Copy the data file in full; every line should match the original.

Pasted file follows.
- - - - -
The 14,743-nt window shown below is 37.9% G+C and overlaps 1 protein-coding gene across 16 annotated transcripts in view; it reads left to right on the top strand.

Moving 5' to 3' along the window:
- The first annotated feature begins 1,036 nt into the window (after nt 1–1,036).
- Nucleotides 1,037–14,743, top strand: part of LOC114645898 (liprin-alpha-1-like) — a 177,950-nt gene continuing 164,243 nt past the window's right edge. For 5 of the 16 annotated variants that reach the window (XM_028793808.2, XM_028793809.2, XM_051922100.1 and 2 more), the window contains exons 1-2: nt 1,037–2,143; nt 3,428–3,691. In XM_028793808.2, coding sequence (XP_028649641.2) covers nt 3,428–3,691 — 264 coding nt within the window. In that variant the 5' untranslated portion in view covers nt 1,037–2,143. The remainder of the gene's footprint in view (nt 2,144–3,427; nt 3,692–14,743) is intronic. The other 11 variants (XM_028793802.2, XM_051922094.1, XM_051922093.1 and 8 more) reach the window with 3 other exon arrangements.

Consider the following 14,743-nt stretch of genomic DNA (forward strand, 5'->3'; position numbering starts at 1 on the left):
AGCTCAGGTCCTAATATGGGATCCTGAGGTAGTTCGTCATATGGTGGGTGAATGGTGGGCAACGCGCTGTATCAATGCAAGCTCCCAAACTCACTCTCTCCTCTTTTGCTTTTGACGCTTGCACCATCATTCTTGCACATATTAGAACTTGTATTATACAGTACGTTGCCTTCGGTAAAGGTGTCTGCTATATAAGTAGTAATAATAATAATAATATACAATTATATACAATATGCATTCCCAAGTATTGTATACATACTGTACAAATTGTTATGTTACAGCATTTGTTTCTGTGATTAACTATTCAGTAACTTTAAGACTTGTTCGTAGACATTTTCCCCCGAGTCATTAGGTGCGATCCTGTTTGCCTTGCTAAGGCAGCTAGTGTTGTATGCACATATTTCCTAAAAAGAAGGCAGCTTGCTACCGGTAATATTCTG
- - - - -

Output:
The 14,743-nt window shown below is 37.9% G+C and overlaps 1 protein-coding gene across 16 annotated transcripts in view; it reads left to right on the top strand.

Moving 5' to 3' along the window:
- The first annotated feature begins 1,036 nt into the window (after nt 1–1,036).
- Nucleotides 1,037–14,743, top strand: part of LOC114645898 (liprin-alpha-1-like) — a 177,950-nt gene continuing 164,243 nt past the window's right edge. For 5 of the 16 annotated variants that reach the window (XM_028793808.2, XM_028793809.2, XM_051922100.1 and 2 more), the window contains exons 1-2: nt 1,037–2,143; nt 3,428–3,691. In XM_028793808.2, coding sequence (XP_028649641.2) covers nt 3,428–3,691 — 264 coding nt within the window. In that variant the 5' untranslated portion in view covers nt 1,037–2,143. The remainder of the gene's footprint in view (nt 2,144–3,427; nt 3,692–14,743) is intronic. The other 11 variants (XM_028793802.2, XM_051922094.1, XM_051922093.1 and 8 more) reach the window with 3 other exon arrangements.

Consider the following 14,743-nt stretch of genomic DNA (forward strand, 5'->3'; position numbering starts at 1 on the left):
AGCTCAGGTCCTAATATGGGATCCTGAGGTAGTTCGTCATATGGTGGGTGAATGGTGGGCAACGCGCTGTATCAATGCAAGCTCCCAAACTCACTCTCTCCTCTTTTGCTTTTGACGCTTGCACCATCATTCTTGCACATATTAGAACTTGTATTATACAGTACGTTGCCTTCGGTAAAGGTGTCTGCTATATAAGTAGTAATAATAATAATAATATACAATTATATACAATATGCATTCCCAAGTATTGTATACATACTGTACAAATTGTTATGTTACAGCATTTGTTTCTGTGATTAACTATTCAGTAACTTTAAGACTTGTTCGTAGACATTTTCCCCCGAGTCATTAGGTGCGATCCTGTTTGCCTTGCTAAGGCAGCTAGTGTTGTATGCACATATTTCCTAAAAAGAAGGCAGCTTGCTACCGGTAATATTCTG